The following text appeared on the Iowa Cold Cases blog on November 30, 2012, posted by ICC founder Jody Ewing:

Late last week, I received an e-mail from Judith Cabanillas — one of two sisters of Iowa Cold Case victim Mary Jayne Jones. Judith wrote to thank us for including her sister on our site, and said she and her family “were in shock” when they learned Robert Eugene Pilcher had finally been arrested based on DNA evidence legally collected from Pilcher’s long list of crimes after 1974.

“Our family has waited for 38 years for this man to be arrested,” Judith wrote.

She was quick to praise the Iowa Division of Criminal Investigation, the Wapello County Sheriff’s Office, and all those involved over the years in her sister’s case.

“Wayne Sheston, a former agent, worked her case after he retired,” she said. “Mike Berrier kept our family abreast of her case and what was occurring, and Wapello County did a wonderful job of preserving the evidence in her case.”

Who would have thought in 1974, she wrote, that there would one day be computers that could break down one’s cell structure and record it exactly, and that this DNA code would be identifiable to only one person?

“While we understand that this is only the beginning, at least we know there is proof, and while he walked free basically for 38 years, he will never be free again,” she said.

I asked Judith, who resides in Redding, Calif., if she would like to share any information about Mary Jayne with our readers. She responded with the following, in which she describes a beautiful young woman known not just as “Jayne,” but a daughter, sister, aunt, grandchild, and most of all, a friend — one who has been missed and loved every moment of the past 38 years.

Judith wrote:

What can I say about Jayne… she was an amazing individual. Always happy with a smile, full of energy and life. She had strong family beliefs and was always there to help another.

There was a mischievous twinkle in her brown eyes and she laughed a lot and freely.

I am not certain what Jayne wanted to do when she became an adult. I could always picture her in a field where she helped people. At 17, when she was murdered, I am not certain that she had decided what field of study she planned to go into.

Our family has grieved for thirty-eight years. That does not change nor go away. We have missed her every day since she was so callously taken from us.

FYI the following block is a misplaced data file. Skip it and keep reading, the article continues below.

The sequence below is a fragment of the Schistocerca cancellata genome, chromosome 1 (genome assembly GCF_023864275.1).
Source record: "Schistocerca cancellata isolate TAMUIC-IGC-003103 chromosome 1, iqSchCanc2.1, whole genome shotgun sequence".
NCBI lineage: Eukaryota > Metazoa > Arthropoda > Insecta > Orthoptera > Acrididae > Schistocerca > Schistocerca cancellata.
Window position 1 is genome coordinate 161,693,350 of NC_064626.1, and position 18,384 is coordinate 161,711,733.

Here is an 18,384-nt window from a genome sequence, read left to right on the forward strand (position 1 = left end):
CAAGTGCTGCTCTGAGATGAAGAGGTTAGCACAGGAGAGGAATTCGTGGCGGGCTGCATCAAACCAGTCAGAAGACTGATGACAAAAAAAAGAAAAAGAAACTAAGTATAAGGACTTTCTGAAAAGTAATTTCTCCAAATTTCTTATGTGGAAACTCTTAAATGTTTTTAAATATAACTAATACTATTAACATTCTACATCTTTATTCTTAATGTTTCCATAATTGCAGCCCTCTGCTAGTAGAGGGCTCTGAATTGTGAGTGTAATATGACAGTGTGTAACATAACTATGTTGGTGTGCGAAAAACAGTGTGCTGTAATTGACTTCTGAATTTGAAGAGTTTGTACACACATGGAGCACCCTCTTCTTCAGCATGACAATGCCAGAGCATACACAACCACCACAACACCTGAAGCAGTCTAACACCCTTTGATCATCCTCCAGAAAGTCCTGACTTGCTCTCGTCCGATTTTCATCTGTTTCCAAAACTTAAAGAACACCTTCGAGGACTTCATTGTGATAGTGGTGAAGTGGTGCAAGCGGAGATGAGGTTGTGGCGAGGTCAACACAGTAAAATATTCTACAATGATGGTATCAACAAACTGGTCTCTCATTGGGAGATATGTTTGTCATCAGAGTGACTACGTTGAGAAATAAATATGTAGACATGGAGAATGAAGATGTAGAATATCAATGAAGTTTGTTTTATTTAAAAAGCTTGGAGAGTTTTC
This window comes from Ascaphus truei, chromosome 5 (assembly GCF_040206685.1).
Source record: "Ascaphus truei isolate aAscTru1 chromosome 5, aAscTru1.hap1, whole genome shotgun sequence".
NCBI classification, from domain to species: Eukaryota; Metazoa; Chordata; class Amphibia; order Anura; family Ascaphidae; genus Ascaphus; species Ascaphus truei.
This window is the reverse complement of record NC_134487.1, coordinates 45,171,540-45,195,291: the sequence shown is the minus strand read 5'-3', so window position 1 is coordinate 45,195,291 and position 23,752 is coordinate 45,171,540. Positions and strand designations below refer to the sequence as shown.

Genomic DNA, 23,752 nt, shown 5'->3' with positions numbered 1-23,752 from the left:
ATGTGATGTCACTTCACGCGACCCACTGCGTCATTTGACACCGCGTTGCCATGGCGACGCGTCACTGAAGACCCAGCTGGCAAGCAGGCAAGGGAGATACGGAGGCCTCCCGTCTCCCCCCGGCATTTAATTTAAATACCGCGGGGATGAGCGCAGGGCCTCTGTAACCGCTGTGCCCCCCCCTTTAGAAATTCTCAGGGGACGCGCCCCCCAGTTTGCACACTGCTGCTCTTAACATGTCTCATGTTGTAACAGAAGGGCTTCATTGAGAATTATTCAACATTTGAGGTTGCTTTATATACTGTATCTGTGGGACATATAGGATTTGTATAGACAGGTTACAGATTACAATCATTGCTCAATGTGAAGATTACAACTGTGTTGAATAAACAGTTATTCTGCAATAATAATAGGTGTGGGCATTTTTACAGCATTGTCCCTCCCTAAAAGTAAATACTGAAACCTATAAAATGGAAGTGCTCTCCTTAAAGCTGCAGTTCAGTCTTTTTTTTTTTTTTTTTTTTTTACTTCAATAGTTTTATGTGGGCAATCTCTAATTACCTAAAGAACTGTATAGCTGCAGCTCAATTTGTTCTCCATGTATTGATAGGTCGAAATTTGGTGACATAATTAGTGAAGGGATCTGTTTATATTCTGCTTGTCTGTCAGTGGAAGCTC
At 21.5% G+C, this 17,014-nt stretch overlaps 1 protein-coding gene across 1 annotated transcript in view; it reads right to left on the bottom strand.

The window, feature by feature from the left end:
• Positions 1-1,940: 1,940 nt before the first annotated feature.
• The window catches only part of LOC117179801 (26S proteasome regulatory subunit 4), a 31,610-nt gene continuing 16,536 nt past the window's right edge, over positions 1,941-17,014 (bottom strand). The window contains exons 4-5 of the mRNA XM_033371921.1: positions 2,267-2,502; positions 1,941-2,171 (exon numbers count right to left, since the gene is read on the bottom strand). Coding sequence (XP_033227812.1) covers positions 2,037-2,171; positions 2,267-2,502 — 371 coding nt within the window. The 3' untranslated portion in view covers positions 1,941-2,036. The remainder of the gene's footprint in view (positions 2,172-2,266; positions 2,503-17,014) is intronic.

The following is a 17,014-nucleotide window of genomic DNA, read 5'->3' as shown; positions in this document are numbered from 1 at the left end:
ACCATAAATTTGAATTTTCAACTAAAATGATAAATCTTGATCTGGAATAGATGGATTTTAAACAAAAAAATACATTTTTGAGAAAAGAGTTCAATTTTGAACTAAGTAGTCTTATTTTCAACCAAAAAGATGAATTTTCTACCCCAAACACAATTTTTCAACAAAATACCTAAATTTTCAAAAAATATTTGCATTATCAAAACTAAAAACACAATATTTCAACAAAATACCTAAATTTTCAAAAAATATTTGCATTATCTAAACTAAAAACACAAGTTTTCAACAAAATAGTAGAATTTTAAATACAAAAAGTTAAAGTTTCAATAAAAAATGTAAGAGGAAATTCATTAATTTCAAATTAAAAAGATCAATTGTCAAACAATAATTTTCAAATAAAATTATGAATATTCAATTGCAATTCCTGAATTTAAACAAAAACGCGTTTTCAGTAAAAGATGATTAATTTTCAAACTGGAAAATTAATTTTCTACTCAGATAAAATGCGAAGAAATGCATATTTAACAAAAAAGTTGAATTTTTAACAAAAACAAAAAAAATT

Our older sister Jacque, who lived in Ottumwa at the time, has three boys. I had a daughter, and in memory of Jayne named my daughter Marijayne.

We intend to come to Iowa whether Robert Pilcher takes a plea or stands trial. My sister and I intend to make victim impact statements during sentencing. We want the Judge/Jury to understand that Jayne was not a throwaway person, without family or friends.

I have prayed that Pilcher would one day be caught, and my prayers have finally been answered.

“This is our beginning and hopefully the peaceful resting of her spirit,” Judith told Iowa Cold Cases.

For other families who’ve lost one they loved due to violence, Judith says:

“I pray for you and I pray for justice in honor of your loved one(s).”

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Courtesy photo Frances Allen Titsworth, Findagrave.com
Mary Jayne Jones had come to Iowa from North Carolina nine months before her death to visit her sister, Mrs. Pat Williams, who was expecting a baby. Mary Jayne was buried in Fort Smith, Arkansas.
About Mary Jayne

Mary Jayne Jones was born September 10, 1956.

Survivors included her mother and stepfather, who lived in Fort Smith, Arkansas, and two sisters, Miss Judith Cabanillas of Fort Bragg, N.C., and Mrs. Patrick (Jacque) Williams of Fairfield.

Mary Jayne was buried in Woodlawn Memorial Park in Fort Smith, Sebastian County, Arkansas.

Sources:

 

Copyright © 2014 Iowa Cold Cases, Inc. All rights reserved. This material may not be published, broadcast, rewritten or redistributed.

 

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4 Responses to Mary Jayne Jones

  1. Mike says:

    With the help of DNA maybe more cases will be solved.At least I hope so.Nobody should get away with murder.